Unnecessary hospitalisations and misuse of antibiotics in Tajikistan

24 June, 2023

Dear HIFA and CHIFA colleagues,

Below are the citation, abstract and extract of a new paper in Archives of Disease in Childhood, and a comment from me.

CITATION: Jullien S, Mirsaidova M, Hotamova S, et al. Unnecessary hospitalisations and polypharmacy practices in Tajikistan: a health system evaluation for strengthening primary healthcare. Archives of Disease in Childhood 2023;108:531-537.


Background Children and pregnant women require multiple contacts with the healthcare system. While most conditions can be managed by primary healthcare (PHC) providers, hospitalisations are common. This health system evaluation in Tajikistan quantifies unnecessary and unnecessarily prolonged hospitalisations and assesses antibiotic and polypharmacy practices.

Methods Data were retrospectively collected from randomly selected medical records from 15 hospitals. Inclusion criteria were children 2–59 months of age with a primary diagnosis of acute respiratory infection or diarrhoea, or pregnant women with threatened preterm labour, threatened miscarriages, premature rupture of membranes or mild pre-eclampsia, hospitalised between January and September 2021.

Results Among 440 children and 422 pregnant women, unnecessary hospitalisations accounted for 40.5% and 69.2% of hospitalisations, respectively, ranging from 0% to 92.7% across the hospitals. Among necessary hospitalisations, 63.0% and 39.2% were unnecessarily prolonged in children and women, respectively.

Prior to admission, 36.8% of children had received antibiotics, in which more than half intramuscularly. During hospitalisation, 92.5% of children and 28.9% of women received antibiotics. Children and women received an average of 5 and 6.5 drugs, respectively; most were not indicated or with no evidence of benefits.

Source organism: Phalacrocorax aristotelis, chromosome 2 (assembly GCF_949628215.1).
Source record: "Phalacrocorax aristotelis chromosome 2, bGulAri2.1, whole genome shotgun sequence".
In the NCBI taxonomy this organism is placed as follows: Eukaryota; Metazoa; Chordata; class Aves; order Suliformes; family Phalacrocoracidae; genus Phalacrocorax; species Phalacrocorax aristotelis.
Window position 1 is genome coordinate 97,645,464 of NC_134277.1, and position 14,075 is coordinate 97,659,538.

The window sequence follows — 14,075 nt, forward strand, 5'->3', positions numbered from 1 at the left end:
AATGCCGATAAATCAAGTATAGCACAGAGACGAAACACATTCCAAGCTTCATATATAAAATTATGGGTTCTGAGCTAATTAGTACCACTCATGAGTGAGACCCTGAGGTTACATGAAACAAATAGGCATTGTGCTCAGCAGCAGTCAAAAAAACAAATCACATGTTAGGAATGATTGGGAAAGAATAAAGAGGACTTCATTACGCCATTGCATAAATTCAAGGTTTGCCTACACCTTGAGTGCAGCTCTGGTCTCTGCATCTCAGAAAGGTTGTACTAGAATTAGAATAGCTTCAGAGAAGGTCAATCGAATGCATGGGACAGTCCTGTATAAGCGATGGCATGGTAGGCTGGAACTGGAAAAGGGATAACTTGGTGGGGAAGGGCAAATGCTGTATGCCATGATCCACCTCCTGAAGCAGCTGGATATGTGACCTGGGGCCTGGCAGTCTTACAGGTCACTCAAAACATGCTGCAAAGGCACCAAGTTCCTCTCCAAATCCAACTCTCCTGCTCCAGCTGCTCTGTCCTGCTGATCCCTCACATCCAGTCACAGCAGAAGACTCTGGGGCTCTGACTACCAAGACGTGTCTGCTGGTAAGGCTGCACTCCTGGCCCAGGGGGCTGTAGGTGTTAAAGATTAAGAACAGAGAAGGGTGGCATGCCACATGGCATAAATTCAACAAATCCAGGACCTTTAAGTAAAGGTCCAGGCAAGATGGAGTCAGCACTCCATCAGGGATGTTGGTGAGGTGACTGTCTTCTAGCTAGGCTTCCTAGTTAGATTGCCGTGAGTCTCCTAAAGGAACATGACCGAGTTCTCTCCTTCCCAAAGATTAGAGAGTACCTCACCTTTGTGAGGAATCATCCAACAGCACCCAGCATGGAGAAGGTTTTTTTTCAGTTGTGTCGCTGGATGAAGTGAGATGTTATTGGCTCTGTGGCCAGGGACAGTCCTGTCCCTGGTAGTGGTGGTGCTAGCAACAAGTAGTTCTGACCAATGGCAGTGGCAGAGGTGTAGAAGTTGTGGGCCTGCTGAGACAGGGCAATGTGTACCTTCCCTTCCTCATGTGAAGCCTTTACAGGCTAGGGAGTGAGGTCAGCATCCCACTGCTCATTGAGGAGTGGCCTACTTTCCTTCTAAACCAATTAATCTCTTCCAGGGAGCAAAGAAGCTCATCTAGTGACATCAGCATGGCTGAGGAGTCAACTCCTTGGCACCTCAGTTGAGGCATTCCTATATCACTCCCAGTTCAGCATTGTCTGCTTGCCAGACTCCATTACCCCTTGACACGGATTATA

Conclusions The methodology is applicable across all health systems and can provide important insights on health service use and resource waste. Findings of this assessment in Tajikistan have led to evidence-based decisions and actions from stakeholders and policy makers with the goal of strengthening PHC and improving the management of common diseases in children and pregnant women.


Unnecessary hospitalisations were common, accounting for 40.5% and 69.2% of hospitalisations in children and pregnant women, respectively. Among necessary hospitalisations, children and women were commonly kept too long when they could have safely been discharged. The misuse of antibiotics was considerable, which is of particular concern for the potential direct harm for the patients and for accelerating antimicrobial resistance, a global public health challenge.29 While antibiotics might well be indicated in children with severe pneumonia, the choice of antibiotics was not conformed to guidelines in a considerable proportion of cases. The situation is more worrying in children with diarrhoea, for which antibiotics are not indicated (except in case of dysentery) and can cause harm. Despite only one child with dysentery, 85.9% of children hospitalised with diarrhoea received antibiotics. In addition, children and women were commonly prescribed medication with no evidence of benefits.

COMMENT (NPW): It would be interesting to understand *why* children and pregnant women were being admitted unnecessarily, and why antibiotics were misused. The authors say 'While quality education and training doctors on hospitalisation criteria and management of common diseases following standards of care are surely needed, other actions are also needed for improving quality of care.'

HIFA profile: Neil Pakenham-Walsh is coordinator of HIFA (Healthcare Information For All), a global health community that brings all stakeholders together around the shared goal of universal access to reliable healthcare information. HIFA has 20,000 members in 180 countries, interacting in four languages and representing all parts of the global evidence ecosystem. HIFA is administered by Global Healthcare Information Network, a UK-based nonprofit in official relations with the World Health Organization. Email: neil@hifa.org